7. Ian Linane

    Ian Linane Well-Known Member

    Looks like Ed's got some serious competition :).
  8. Thats the same device people peddle at the UK county shows. They have a table with lots of other supports on it and explain how they are all wrong. They are just "comfort supports" because they don't support all three arches of the foot.

    I listened in wonder, nodded politely and walked away.


    Here we are.
    Thats the shape of an idealised foot apparently.
  9. Look at it, say what it is....

    It's a prefabricated foot orthosis which may work for some of the people some of the time. If people are willing to pay the asking price based on the salesman's patter that's up to them, I assume the majority are grown adults. And if it works for them, fair enough; what price is comfort? It won't work for everyone, show me a single orthosis design which will. Tell me why this specific design is inferior to any other specific prefabricated orthosis... Moreover, tell me why the custom devices or prefabricated devices being prescribed and sold by podiatrists around the world are superior? Show me the evidence, p'lease...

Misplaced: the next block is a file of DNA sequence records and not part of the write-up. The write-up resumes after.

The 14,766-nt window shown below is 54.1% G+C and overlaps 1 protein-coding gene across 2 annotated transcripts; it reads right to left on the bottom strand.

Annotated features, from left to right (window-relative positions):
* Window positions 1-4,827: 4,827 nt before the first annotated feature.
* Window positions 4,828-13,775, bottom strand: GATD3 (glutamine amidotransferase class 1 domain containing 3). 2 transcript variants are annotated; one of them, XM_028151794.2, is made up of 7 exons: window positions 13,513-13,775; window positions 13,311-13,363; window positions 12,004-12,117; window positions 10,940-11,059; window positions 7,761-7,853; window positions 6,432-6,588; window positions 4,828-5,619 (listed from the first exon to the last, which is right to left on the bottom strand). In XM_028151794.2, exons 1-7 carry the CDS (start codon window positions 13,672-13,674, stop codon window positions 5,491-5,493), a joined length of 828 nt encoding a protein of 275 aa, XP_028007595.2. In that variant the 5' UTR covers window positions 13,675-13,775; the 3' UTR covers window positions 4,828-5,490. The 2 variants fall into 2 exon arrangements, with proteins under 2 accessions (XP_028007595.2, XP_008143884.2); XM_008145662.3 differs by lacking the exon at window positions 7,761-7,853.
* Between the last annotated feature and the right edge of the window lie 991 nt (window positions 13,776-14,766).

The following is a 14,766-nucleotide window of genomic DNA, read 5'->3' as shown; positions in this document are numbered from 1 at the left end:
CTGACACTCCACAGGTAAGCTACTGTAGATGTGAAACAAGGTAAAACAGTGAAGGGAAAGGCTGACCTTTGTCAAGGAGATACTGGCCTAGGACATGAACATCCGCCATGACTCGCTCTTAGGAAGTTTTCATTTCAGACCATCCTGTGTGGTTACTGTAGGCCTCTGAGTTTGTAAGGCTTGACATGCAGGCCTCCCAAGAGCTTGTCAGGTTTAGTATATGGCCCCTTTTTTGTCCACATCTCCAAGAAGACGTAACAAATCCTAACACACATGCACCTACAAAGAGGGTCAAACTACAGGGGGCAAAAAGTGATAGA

And while you're there... I don't buy the insole versus foot orthosis argument. Define foot orthosis...? "An in-shoe device which is designed to alter the magnitude, distribution and temporal patterns of reaction forces acting on the foot"- right? So, these don't do that because.....? Bet they do.;) "Yeah, but I'm a podiatrist and I know how to control the reaction forces to provide a positive outcome"- do you now? Really? I'm sure you can tell us all the secret then.